There can be no question as to the significance of Canada’s attorney general in safeguarding the rule of law, nor should we leave any doubt as to our government’s commitment to the role that the attorney general must play.

I spoke earlier of our government’s willingness to embrace change, and I believe we have a good story to tell on that score, despite what is in the news right now. I want to spend some time on what our government has done so far. Our government passed legislation to create a legal framework for medical assistance in dying in response to the Supreme Court’s decision in Carter. This issue is complex; it is emotional; and it is deeply, deeply personal. Our legislation struck a balance between giving autonomy to those who seek medically assisted dying and still protecting the vulnerable.

[Remarks in French.] De plus, notre gouvernement a adopté la loi légalisant et réglementant strictement le can‑ nabis. Le ciel ne nous est pas tombé sur la tête. La légalisation incarne l’acceptation du Canada tel qu’elle est maintenant. S’il y a une initiative qui définit le changement transformationnel, c’est bien celui‑là.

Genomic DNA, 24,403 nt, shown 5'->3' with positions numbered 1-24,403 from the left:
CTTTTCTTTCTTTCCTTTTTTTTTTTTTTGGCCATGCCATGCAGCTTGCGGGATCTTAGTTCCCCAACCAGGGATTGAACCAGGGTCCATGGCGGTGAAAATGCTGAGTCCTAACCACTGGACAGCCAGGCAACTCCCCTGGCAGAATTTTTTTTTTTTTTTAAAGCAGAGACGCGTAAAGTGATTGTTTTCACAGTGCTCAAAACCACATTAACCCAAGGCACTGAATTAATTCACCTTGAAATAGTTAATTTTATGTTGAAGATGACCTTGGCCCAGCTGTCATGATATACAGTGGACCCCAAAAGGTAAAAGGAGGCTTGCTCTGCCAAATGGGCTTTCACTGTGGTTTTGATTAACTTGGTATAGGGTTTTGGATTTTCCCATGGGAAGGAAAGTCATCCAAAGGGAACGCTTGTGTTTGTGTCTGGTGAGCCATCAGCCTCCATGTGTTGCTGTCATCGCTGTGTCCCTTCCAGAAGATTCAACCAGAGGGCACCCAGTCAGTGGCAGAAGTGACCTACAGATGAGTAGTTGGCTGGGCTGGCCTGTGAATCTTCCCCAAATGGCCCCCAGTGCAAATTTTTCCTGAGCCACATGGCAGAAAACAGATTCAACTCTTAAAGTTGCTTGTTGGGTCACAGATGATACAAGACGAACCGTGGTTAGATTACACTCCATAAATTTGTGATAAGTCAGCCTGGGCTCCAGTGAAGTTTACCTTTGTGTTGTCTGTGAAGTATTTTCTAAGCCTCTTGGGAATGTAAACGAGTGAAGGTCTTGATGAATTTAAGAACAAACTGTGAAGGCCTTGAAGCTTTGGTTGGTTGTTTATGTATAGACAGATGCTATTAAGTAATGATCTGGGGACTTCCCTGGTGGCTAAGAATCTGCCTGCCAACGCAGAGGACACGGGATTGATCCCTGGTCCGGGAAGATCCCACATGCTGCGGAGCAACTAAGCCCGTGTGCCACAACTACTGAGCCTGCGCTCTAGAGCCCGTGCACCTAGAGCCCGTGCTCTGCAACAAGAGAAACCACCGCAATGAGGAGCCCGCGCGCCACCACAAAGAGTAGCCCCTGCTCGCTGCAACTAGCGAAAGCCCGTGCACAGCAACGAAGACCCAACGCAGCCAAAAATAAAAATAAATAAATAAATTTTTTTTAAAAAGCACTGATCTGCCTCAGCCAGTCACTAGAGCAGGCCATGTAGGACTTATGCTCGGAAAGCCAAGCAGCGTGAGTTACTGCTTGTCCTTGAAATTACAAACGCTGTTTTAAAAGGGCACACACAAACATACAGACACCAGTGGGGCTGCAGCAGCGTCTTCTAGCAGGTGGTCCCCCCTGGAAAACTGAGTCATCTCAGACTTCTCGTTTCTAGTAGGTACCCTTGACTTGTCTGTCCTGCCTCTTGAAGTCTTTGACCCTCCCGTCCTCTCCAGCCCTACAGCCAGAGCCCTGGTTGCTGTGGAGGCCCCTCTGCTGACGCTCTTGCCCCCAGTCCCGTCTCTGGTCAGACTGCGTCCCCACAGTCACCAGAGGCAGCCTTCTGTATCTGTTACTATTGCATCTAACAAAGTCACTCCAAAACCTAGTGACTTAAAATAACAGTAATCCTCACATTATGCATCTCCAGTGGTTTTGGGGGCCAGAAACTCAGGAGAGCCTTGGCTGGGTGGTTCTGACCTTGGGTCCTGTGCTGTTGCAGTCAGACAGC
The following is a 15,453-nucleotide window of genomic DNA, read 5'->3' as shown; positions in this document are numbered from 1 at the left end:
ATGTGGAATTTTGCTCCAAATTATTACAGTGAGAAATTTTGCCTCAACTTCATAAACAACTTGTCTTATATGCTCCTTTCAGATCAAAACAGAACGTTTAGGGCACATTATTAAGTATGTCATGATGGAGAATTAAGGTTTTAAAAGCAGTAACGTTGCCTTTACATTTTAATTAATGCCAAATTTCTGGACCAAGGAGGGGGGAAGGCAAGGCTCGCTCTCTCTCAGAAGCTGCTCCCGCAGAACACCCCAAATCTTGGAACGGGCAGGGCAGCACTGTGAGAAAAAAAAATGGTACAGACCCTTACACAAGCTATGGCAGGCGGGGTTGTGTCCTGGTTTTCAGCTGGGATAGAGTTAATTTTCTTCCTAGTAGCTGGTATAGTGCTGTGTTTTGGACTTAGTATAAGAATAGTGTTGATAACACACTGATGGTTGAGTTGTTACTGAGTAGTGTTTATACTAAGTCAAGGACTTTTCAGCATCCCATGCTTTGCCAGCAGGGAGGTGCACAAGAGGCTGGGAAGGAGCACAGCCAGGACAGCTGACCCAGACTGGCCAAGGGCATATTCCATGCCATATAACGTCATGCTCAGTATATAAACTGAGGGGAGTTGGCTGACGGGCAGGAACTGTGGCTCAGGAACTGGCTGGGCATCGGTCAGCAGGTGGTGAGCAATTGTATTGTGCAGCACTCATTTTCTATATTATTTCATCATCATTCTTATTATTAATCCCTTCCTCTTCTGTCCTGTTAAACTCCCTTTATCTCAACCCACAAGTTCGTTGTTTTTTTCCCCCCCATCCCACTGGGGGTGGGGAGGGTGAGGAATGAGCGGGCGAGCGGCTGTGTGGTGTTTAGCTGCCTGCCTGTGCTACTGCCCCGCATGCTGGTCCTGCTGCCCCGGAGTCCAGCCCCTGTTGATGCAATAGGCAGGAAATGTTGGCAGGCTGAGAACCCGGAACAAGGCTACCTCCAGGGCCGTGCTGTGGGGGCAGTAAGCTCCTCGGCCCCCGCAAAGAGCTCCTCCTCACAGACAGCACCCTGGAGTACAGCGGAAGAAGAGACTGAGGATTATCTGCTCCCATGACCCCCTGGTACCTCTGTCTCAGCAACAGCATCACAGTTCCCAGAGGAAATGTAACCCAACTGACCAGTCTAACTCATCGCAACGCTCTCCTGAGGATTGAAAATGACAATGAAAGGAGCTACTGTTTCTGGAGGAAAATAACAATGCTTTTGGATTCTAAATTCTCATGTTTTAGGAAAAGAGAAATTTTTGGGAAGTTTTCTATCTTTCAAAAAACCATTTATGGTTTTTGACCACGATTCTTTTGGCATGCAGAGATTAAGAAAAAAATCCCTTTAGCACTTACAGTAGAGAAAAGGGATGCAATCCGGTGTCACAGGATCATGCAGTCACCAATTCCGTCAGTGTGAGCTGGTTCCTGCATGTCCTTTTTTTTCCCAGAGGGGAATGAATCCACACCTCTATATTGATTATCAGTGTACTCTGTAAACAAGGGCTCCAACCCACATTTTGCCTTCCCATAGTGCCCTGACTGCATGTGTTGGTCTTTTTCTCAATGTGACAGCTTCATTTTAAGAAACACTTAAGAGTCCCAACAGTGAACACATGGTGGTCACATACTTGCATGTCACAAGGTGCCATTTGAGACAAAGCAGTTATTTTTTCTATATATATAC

En même temps que nous avons légalisé le cannabis et avons assujetti sa consommation à une réglementation stricte, nous avons adopté une loi visant à moderniser les lois canadiennes sur la conduite avec facultés affaiblies. Ces changements ont été les plus importants dans ce domaine depuis la fin des années 1960. Non seulement rendront‑ils nos routes plus sécuritaires, mais ils sauve‑ ront aussi des vies. Nous avons mis à jour le droit en matière d’agression sexuelle pour la première fois depuis une génération, con‑ formément à notre engagement à faire en sorte que les victimes d’agression sexuelle et de violence fondée sur le sexe soient traitées avec compassion et respect. Ces changements clarifient et renforcent le droit en ce qui concerne le consentement, l’admissibilité de la preuve et la représentation juridique pour la victime qui dépose une plainte. Nous sommes déterminés à mener des consul‑ tations soutenues avec les intervenants à ce sujet.